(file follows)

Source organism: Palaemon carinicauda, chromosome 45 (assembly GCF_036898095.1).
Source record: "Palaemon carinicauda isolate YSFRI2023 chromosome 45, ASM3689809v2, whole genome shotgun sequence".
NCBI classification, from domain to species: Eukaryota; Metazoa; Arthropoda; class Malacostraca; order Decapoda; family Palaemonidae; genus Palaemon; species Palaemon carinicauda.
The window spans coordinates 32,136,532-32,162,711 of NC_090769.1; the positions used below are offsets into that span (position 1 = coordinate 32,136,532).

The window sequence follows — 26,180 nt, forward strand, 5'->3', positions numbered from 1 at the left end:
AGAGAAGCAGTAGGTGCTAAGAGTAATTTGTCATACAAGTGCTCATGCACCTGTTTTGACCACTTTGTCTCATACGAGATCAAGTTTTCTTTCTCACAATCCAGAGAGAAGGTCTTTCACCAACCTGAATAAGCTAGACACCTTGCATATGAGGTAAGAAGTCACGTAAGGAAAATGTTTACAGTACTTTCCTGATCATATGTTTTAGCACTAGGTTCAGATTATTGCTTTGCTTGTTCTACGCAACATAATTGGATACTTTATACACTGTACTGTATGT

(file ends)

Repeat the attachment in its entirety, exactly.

Source organism: Palaemon carinicauda, chromosome 45 (assembly GCF_036898095.1).
Source record: "Palaemon carinicauda isolate YSFRI2023 chromosome 45, ASM3689809v2, whole genome shotgun sequence".
NCBI classification, from domain to species: Eukaryota; Metazoa; Arthropoda; class Malacostraca; order Decapoda; family Palaemonidae; genus Palaemon; species Palaemon carinicauda.
The window spans coordinates 32,136,532-32,162,711 of NC_090769.1; the positions used below are offsets into that span (position 1 = coordinate 32,136,532).

The window sequence follows — 26,180 nt, forward strand, 5'->3', positions numbered from 1 at the left end:
AGAGAAGCAGTAGGTGCTAAGAGTAATTTGTCATACAAGTGCTCATGCACCTGTTTTGACCACTTTGTCTCATACGAGATCAAGTTTTCTTTCTCACAATCCAGAGAGAAGGTCTTTCACCAACCTGAATAAGCTAGACACCTTGCATATGAGGTAAGAAGTCACGTAAGGAAAATGTTTACAGTACTTTCCTGATCATATGTTTTAGCACTAGGTTCAGATTATTGCTTTGCTTGTTCTACGCAACATAATTGGATACTTTATACACTGTACTGTATGT